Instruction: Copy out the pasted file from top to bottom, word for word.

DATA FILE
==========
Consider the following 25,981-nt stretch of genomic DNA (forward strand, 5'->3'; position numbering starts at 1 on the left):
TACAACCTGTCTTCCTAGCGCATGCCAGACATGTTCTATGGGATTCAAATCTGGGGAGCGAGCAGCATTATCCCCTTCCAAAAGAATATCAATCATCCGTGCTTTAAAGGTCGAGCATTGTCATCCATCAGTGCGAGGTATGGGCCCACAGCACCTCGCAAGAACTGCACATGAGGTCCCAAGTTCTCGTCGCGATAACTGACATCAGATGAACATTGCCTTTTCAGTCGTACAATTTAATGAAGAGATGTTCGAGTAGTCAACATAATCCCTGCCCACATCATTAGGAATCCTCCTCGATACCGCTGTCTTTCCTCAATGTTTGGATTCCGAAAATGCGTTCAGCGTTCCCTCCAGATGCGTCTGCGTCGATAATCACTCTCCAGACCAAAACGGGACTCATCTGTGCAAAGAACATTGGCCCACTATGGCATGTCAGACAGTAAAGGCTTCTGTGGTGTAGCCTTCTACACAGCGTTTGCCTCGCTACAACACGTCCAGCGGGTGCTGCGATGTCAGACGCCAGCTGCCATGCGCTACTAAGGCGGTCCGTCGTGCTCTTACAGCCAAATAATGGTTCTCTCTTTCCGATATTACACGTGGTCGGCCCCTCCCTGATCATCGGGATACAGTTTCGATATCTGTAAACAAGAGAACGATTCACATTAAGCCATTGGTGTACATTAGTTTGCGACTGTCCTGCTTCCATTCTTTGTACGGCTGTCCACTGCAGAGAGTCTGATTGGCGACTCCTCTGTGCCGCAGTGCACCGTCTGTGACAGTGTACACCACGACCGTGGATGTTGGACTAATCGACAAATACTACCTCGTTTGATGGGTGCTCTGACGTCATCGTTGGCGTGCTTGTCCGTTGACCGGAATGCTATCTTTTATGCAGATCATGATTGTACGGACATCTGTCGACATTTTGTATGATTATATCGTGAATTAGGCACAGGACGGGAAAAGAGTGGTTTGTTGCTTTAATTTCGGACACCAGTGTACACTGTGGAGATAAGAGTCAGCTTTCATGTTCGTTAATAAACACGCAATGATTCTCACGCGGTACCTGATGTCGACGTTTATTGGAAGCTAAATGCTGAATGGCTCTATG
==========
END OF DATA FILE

Consider the following 25,981-nt stretch of genomic DNA (forward strand, 5'->3'; position numbering starts at 1 on the left):
TACAACCTGTCTTCCTAGCGCATGCCAGACATGTTCTATGGGATTCAAATCTGGGGAGCGAGCAGCATTATCCCCTTCCAAAAGAATATCAATCATCCGTGCTTTAAAGGTCGAGCATTGTCATCCATCAGTGCGAGGTATGGGCCCACAGCACCTCGCAAGAACTGCACATGAGGTCCCAAGTTCTCGTCGCGATAACTGACATCAGATGAACATTGCCTTTTCAGTCGTACAATTTAATGAAGAGATGTTCGAGTAGTCAACATAATCCCTGCCCACATCATTAGGAATCCTCCTCGATACCGCTGTCTTTCCTCAATGTTTGGATTCCGAAAATGCGTTCAGCGTTCCCTCCAGATGCGTCTGCGTCGATAATCACTCTCCAGACCAAAACGGGACTCATCTGTGCAAAGAACATTGGCCCACTATGGCATGTCAGACAGTAAAGGCTTCTGTGGTGTAGCCTTCTACACAGCGTTTGCCTCGCTACAACACGTCCAGCGGGTGCTGCGATGTCAGACGCCAGCTGCCATGCGCTACTAAGGCGGTCCGTCGTGCTCTTACAGCCAAATAATGGTTCTCTCTTTCCGATATTACACGTGGTCGGCCCCTCCCTGATCATCGGGATACAGTTTCGATATCTGTAAACAAGAGAACGATTCACATTAAGCCATTGGTGTACATTAGTTTGCGACTGTCCTGCTTCCATTCTTTGTACGGCTGTCCACTGCAGAGAGTCTGATTGGCGACTCCTCTGTGCCGCAGTGCACCGTCTGTGACAGTGTACACCACGACCGTGGATGTTGGACTAATCGACAAATACTACCTCGTTTGATGGGTGCTCTGACGTCATCGTTGGCGTGCTTGTCCGTTGACCGGAATGCTATCTTTTATGCAGATCATGATTGTACGGACATCTGTCGACATTTTGTATGATTATATCGTGAATTAGGCACAGGACGGGAAAAGAGTGGTTTGTTGCTTTAATTTCGGACACCAGTGTACACTGTGGAGATAAGAGTCAGCTTTCATGTTCGTTAATAAACACGCAATGATTCTCACGCGGTACCTGATGTCGACGTTTATTGGAAGCTAAATGCTGAATGGCTCTATG